Her novel offers a contemporary recasting of the biblical story of Joseph and his brothers (featuring sisters), in which a new technology, named Geniza, enables people to archive their lives. Of course, the ancient geniza in Egypt was a repository of “sacred trash” that became sacred treasure (including a letter signed by Maimonides) when discovered by two British spinsters and exhumed by Solomon Schechter in 1896. It is noteworthy that Maimonides and Schechter also had significant sibling relationships. In Horn’s novel, one of the 21st century
sisters, Josie, is captured during the recent revolution in Egypt, while the other, Judith, both deceives and defends her imprisoned sibling. As readers, we are led to reflect on what to save and what to shed, how these judgments affect our perspectives on people and the past, and how “selective memory [is] absolutely necessary in families and in all relationships.”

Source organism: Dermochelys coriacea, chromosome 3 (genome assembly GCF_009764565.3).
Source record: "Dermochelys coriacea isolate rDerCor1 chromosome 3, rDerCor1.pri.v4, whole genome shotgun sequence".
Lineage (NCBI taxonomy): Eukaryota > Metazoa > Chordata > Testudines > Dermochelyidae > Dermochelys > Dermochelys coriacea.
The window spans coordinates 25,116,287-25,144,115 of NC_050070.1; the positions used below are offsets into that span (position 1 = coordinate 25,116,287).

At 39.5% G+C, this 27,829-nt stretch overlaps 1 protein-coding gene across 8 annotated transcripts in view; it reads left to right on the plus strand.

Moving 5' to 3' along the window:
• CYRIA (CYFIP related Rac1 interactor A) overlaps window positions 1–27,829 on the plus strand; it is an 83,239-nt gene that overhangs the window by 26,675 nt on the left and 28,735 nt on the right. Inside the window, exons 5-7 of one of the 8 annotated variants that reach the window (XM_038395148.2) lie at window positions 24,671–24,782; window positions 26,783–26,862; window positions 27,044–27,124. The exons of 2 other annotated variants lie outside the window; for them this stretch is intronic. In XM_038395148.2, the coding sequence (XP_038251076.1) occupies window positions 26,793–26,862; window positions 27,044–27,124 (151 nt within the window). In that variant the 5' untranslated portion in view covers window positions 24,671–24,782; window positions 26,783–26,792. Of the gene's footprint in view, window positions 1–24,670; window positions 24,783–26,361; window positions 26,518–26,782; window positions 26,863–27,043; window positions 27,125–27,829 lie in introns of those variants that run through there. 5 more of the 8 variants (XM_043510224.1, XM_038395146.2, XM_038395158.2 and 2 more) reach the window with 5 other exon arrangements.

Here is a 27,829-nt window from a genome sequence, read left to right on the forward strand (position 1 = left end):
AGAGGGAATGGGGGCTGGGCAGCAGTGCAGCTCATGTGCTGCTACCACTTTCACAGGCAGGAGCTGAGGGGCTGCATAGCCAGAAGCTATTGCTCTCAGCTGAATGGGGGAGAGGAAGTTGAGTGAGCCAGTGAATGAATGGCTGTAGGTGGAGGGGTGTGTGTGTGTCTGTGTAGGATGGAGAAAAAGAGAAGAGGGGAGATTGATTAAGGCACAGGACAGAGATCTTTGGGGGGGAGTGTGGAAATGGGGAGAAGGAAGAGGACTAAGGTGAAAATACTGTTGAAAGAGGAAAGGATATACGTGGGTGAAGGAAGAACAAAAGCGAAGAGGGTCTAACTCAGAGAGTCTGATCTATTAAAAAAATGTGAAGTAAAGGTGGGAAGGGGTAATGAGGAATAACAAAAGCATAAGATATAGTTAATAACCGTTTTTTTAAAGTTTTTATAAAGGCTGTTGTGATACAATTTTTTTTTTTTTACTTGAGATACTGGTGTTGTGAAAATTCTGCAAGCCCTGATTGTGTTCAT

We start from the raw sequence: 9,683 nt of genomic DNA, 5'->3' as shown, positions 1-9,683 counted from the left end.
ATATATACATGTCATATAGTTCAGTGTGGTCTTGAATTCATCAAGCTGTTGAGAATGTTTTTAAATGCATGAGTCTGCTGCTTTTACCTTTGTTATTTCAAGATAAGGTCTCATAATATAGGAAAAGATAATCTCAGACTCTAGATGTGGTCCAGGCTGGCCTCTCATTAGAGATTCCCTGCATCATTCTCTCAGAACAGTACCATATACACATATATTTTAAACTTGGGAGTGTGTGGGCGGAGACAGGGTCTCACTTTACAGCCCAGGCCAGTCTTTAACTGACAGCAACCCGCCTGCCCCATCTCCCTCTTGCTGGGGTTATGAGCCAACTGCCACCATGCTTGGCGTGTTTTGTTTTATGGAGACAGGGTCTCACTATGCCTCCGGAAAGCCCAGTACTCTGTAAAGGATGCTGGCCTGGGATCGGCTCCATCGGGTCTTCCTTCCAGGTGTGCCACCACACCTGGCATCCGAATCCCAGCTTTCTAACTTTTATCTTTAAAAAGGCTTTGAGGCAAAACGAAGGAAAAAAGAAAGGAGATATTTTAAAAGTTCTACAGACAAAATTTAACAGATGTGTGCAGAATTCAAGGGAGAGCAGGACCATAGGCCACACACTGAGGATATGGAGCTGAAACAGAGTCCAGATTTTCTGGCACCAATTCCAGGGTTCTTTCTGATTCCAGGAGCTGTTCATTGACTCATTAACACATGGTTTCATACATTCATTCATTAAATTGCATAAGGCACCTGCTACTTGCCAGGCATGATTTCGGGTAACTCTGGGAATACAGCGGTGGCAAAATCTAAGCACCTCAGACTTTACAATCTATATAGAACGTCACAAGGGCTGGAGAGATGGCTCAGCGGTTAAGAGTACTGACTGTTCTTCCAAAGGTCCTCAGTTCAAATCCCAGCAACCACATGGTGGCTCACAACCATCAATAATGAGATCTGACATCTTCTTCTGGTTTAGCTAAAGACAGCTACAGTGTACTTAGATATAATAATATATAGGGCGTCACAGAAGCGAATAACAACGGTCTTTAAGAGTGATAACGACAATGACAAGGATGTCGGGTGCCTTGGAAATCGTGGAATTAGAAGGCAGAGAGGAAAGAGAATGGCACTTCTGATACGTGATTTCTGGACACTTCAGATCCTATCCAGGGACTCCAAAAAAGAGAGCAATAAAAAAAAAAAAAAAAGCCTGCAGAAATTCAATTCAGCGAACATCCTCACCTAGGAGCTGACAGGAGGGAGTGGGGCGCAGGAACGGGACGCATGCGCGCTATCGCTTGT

The importance of narrative and memory is the subject of two recent National Jewish Book Award winners: Yossi Klein Halevi’s Like Dreamers and Ari Shavit’s My Promised Land. Halevi follows seven paratroopers who were involved in the liberation of Jerusalem in 1967 as a means to explore the divergence of contemporary political views in Israel. While these soldiers had shared an intense and personally significant experience, their post-war perspectives led to divergent visions for the future of Israel. One dreamt of spiritual renewal through a renewed national spirit that would be inspired by the religious Zionist West Bank settlement movement, while a former kibbutznik planned the unilateral withdrawal from Gaza and was part of the growth of Israel’s entrepreneurial economy. A survivor’s son gave practical direction to the settlement movement, while another kibbutznik gave music and voice to a generation adrift. One remained committed to socialist ideals and became a leader in Peace Now, while another became part of a Syrian spy system. Halevi describes how they each looked back at the Six Day War, but with discordant narratives, exposing the Israeli soul and contemporary civic culture.